The significance of tumor persistence after incomplete excision of basal cell carcinoma

Joshua Berlin, Kenneth H. Katz, Klaus F. Helm, Mary E. Maloney

Research output: Contribution to journalArticle

42 Scopus citations

Abstract

Background: Physicians inevitably receive a pathology report after excision of a basal cell carcinoma that indicates that it is incompletely excised. The physician and patient are then left with the dilemma of whether immediate re-excision or close clinical follow-up is indicated. Objective: Our purpose was to identify characteristics of incompletely excised basal cell carcinomas that are at low risk for recurrence. Methods: We retrospectively reviewed the charts and pathology slides of all incompletely excised basal cell carcinomas from 1991 to 1994 in a university hospital tumor registry. Results: Incompletely excised basal cell carcinomas of superficial or nodular subtype, less than 1 cm in diameter, located anywhere except the nose or ears, with less than 4% marginal involvement on the initial inadequate excision had no evidence of tumor persistence. Conclusion: When physicians receive a pathology report indicating the incomplete excision of a basal cell carcinoma, they face the dilemma of further management. The majority of patients should undergo immediate re-excision or Mohs micrographic surgery because tumor persistence was found in 28% of cases. Occasionally, for a small group of select patients, close clinical follow-up may be indicated if the risk of recurrence is very low.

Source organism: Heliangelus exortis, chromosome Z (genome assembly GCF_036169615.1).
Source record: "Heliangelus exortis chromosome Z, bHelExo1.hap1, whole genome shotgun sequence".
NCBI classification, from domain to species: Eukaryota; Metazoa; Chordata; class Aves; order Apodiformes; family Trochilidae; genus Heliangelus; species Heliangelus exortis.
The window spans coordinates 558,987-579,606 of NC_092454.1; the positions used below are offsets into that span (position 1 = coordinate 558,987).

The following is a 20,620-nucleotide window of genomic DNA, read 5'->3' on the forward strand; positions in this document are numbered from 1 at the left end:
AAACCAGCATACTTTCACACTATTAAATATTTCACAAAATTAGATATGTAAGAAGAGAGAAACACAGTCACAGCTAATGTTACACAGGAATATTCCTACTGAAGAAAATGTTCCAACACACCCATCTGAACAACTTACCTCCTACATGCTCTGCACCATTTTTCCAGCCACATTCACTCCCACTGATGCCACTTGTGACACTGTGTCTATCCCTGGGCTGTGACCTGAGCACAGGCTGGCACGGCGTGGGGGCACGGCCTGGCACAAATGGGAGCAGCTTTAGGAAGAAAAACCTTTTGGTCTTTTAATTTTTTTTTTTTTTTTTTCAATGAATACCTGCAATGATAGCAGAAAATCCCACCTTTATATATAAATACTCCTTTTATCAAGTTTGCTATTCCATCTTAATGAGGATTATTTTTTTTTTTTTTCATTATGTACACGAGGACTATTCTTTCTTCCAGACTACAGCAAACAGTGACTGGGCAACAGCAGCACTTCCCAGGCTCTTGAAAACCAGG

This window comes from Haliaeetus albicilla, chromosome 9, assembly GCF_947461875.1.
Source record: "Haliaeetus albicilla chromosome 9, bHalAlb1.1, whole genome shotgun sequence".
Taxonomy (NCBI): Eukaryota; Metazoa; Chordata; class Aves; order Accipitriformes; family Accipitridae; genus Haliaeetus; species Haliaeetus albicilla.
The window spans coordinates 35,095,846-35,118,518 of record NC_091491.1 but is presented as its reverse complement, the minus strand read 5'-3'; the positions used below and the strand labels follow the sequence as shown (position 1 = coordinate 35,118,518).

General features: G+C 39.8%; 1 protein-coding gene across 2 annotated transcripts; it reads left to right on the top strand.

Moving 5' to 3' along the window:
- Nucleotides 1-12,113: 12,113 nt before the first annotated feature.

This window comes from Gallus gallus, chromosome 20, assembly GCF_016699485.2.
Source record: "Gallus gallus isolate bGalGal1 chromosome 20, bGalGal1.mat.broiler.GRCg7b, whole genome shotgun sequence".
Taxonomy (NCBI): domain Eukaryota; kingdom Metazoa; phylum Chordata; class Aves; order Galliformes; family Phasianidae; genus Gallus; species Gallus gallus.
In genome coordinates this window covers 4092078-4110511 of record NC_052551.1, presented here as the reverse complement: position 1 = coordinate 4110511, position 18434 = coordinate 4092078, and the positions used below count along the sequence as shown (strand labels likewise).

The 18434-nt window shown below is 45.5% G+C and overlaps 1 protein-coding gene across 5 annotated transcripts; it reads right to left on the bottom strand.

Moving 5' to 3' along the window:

Original languageEnglish (US)
Pages (from-to)549-553
Number of pages5
JournalJournal of the American Academy of Dermatology
Volume46
Issue number4
DOIs
StatePublished - Apr 1 2002

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All Science Journal Classification (ASJC) codes

  • Dermatology

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